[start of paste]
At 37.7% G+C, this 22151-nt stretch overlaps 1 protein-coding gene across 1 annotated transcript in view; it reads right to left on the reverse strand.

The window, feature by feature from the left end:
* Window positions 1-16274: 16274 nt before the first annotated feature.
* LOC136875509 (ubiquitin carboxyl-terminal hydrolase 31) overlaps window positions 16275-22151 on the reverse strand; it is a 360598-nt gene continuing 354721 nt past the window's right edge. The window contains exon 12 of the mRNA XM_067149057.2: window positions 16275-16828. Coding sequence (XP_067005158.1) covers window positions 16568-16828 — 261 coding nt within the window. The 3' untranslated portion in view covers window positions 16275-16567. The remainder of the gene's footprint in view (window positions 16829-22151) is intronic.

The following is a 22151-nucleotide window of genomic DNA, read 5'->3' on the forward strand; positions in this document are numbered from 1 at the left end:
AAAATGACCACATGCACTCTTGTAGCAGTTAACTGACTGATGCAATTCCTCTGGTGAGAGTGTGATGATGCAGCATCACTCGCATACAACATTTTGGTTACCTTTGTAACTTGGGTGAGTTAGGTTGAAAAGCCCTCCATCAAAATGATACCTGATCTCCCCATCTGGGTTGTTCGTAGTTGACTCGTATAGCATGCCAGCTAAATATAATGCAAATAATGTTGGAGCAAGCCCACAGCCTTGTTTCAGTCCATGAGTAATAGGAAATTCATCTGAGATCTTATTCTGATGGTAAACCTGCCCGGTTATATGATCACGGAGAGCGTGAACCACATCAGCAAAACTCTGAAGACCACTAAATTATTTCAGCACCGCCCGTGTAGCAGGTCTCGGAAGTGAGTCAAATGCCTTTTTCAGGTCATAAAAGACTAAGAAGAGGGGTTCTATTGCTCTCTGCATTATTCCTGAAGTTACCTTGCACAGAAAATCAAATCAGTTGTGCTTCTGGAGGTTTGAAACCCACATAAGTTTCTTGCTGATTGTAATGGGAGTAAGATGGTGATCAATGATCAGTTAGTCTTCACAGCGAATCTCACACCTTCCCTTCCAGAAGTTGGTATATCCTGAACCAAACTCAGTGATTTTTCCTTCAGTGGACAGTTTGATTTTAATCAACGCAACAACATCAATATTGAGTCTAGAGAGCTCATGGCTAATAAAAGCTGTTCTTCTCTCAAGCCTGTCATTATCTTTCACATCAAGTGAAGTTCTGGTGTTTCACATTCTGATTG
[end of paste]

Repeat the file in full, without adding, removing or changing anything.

At 37.7% G+C, this 22151-nt stretch overlaps 1 protein-coding gene across 1 annotated transcript in view; it reads right to left on the reverse strand.

The window, feature by feature from the left end:
* Window positions 1-16274: 16274 nt before the first annotated feature.
* LOC136875509 (ubiquitin carboxyl-terminal hydrolase 31) overlaps window positions 16275-22151 on the reverse strand; it is a 360598-nt gene continuing 354721 nt past the window's right edge. The window contains exon 12 of the mRNA XM_067149057.2: window positions 16275-16828. Coding sequence (XP_067005158.1) covers window positions 16568-16828 — 261 coding nt within the window. The 3' untranslated portion in view covers window positions 16275-16567. The remainder of the gene's footprint in view (window positions 16829-22151) is intronic.

The following is a 22151-nucleotide window of genomic DNA, read 5'->3' on the forward strand; positions in this document are numbered from 1 at the left end:
AAAATGACCACATGCACTCTTGTAGCAGTTAACTGACTGATGCAATTCCTCTGGTGAGAGTGTGATGATGCAGCATCACTCGCATACAACATTTTGGTTACCTTTGTAACTTGGGTGAGTTAGGTTGAAAAGCCCTCCATCAAAATGATACCTGATCTCCCCATCTGGGTTGTTCGTAGTTGACTCGTATAGCATGCCAGCTAAATATAATGCAAATAATGTTGGAGCAAGCCCACAGCCTTGTTTCAGTCCATGAGTAATAGGAAATTCATCTGAGATCTTATTCTGATGGTAAACCTGCCCGGTTATATGATCACGGAGAGCGTGAACCACATCAGCAAAACTCTGAAGACCACTAAATTATTTCAGCACCGCCCGTGTAGCAGGTCTCGGAAGTGAGTCAAATGCCTTTTTCAGGTCATAAAAGACTAAGAAGAGGGGTTCTATTGCTCTCTGCATTATTCCTGAAGTTACCTTGCACAGAAAATCAAATCAGTTGTGCTTCTGGAGGTTTGAAACCCACATAAGTTTCTTGCTGATTGTAATGGGAGTAAGATGGTGATCAATGATCAGTTAGTCTTCACAGCGAATCTCACACCTTCCCTTCCAGAAGTTGGTATATCCTGAACCAAACTCAGTGATTTTTCCTTCAGTGGACAGTTTGATTTTAATCAACGCAACAACATCAATATTGAGTCTAGAGAGCTCATGGCTAATAAAAGCTGTTCTTCTCTCAAGCCTGTCATTATCTTTCACATCAAGTGAAGTTCTGGTGTTTCACATTCTGATTG